“If you were wondering what a nice girl like me is doing in open source, I used to be a lawyer… but through a number of different roles I ended up falling in love with open source and now work across a number of roles, including connections to the UN,” said Brock.
When we think about what open source is and what it isn’t – her organisation OpenUK is working with Oxford University Press to publish a forthcoming book later this year that brings together some twenty leading figures as authors who have shared their vision on where open technologies are developing.
NOTE: Amanda Brook is the Editor of the book, Open Source Software: Law, Policy and Practice”, 2nd Edition, to be published by Oxford University Press in Spring 2022 with open access sponsored by the Vietsch Foundation.
Quoting EU president Ursula von der Leyen’s comments on ‘what we do now, will affect our future generations’… and thinking about the longer-term impact of Brexit on the UK, EU and world economies, Brock said that the topic of data sovereignty has come to the fore more and more in recent months.
Thinking about the impact of the pandemic itself, Brock lamented that it has a rough couple of years… but that there has been a positive impact upon open source because of the renewed drive on developing so many technology platforms and tools throughout the Covid-19 contagion.
Referencing GAIA-X and its federated data approach for Europe, there has been so much platform level change (OpenUK signed up as a member from day one)… and then of course the war in Ukraine has followed to drive even more disruption.
What open source means
While many people disagree on what open source really means, Brocks suggested that pretty much all of us will agree that open source means technology that is developed and created in the open.
“People will be attracted to open source because people want to avoid lock in and perhaps they think they will save money… but simply throwing open code over the wall to GitHub with an open licence is not a carte blance passport for success… if you don’t provide the governance, updates, maintenance and project management that a code-base needs, then you’re setting yourself up for failure, or at least failure to realise full project potential,” said Brock.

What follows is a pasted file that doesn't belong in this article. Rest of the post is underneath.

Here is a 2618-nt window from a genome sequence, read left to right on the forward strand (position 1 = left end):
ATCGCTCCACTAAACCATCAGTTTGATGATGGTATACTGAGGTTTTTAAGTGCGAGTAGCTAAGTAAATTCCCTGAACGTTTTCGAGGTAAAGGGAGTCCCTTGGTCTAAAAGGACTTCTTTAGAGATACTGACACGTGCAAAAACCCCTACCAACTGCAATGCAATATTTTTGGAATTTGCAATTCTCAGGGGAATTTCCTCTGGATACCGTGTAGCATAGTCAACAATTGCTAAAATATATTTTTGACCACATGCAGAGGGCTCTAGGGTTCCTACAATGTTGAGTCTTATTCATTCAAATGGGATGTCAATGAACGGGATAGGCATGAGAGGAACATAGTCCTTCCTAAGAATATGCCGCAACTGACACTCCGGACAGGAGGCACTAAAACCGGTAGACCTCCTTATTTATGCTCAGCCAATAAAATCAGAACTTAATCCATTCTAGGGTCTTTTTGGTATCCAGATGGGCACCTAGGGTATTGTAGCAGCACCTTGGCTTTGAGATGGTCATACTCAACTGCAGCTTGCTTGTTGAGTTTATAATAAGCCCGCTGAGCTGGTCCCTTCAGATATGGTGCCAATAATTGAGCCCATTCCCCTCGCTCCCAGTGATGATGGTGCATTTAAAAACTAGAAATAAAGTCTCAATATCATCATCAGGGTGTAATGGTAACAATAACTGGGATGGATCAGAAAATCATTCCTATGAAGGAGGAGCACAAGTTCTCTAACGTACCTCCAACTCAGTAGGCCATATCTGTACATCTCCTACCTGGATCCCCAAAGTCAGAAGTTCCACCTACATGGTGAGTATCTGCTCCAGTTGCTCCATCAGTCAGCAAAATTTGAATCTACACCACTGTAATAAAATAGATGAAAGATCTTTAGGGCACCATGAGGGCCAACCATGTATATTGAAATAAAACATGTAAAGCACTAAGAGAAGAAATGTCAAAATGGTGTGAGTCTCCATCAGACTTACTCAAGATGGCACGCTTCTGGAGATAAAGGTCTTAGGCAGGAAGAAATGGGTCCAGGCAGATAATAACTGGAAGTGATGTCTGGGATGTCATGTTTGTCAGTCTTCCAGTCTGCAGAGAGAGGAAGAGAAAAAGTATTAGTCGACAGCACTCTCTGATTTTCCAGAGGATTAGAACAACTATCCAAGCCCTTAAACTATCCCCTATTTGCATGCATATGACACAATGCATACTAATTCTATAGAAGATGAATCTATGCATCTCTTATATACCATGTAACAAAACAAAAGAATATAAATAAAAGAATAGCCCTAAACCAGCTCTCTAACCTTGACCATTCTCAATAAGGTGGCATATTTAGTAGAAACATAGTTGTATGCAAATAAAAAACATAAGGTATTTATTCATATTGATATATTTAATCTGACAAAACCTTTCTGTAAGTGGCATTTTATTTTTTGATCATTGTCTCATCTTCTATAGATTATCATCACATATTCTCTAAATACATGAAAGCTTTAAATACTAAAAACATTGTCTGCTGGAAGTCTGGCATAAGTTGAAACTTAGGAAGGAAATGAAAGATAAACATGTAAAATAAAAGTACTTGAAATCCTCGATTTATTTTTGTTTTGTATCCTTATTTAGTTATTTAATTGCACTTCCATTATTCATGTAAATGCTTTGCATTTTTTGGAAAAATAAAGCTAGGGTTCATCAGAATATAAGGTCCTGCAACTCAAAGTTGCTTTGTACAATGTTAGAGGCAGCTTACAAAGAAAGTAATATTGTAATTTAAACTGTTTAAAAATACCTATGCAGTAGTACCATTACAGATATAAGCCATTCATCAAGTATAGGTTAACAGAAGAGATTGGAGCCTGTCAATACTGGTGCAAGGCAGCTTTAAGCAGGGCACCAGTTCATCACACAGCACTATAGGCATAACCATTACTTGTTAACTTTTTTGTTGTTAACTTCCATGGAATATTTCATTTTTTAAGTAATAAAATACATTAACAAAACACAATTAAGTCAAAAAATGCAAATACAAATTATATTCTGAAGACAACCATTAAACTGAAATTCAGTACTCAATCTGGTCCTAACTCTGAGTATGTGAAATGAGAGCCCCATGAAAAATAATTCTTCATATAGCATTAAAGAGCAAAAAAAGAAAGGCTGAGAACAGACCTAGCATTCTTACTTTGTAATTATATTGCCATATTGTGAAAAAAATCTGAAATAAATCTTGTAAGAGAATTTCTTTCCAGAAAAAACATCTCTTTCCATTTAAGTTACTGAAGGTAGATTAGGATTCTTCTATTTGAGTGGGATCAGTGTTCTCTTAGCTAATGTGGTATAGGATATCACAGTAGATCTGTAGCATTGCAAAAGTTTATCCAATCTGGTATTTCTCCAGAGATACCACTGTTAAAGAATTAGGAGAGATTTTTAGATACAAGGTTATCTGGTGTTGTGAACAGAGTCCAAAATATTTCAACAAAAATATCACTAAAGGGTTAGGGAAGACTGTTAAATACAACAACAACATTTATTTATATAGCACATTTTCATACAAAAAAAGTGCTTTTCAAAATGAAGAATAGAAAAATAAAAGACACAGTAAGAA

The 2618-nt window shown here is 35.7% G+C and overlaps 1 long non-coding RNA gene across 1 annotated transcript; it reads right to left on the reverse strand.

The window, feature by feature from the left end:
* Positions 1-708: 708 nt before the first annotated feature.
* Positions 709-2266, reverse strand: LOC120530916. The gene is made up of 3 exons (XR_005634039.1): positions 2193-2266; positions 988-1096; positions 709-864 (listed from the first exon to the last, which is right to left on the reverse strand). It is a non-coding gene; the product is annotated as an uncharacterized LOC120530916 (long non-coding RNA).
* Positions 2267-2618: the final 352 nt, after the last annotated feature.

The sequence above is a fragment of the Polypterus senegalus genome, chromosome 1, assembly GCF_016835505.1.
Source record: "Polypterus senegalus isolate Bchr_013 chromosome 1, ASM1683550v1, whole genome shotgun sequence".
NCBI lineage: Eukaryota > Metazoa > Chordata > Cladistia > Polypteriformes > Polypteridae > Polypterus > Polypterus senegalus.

What open source is not, she asserted, is a business model.
But things have changed and Microsoft has moved on from the Steve Ballmer ‘open source is a cancer’ days of yesteryear. Brock pointed to the new Microsoft under Satya Nadella and enthused over the fact that the company is now one of the biggest contributors to open source code overall [alongside Red Hat, obviously] today.
UK open source %
Thinking about big picture, statistics suggest that some 20% of the economy is based upon open source – Brock herself suspects that the number might well be closer to 60%.
Talking about what OpenUK does, Brock explained where the organisation focuses on training and skills.
“For open source to be the tiger that it can be, we all need to work together and make it roar,” she concluded.
There is clearly a lot going on at OpenUK and we aim to track further news and commentary here to uncover some of the truly open, open purity that is helping the UK, European and other world economies through the collaborative community contribution model that is open source.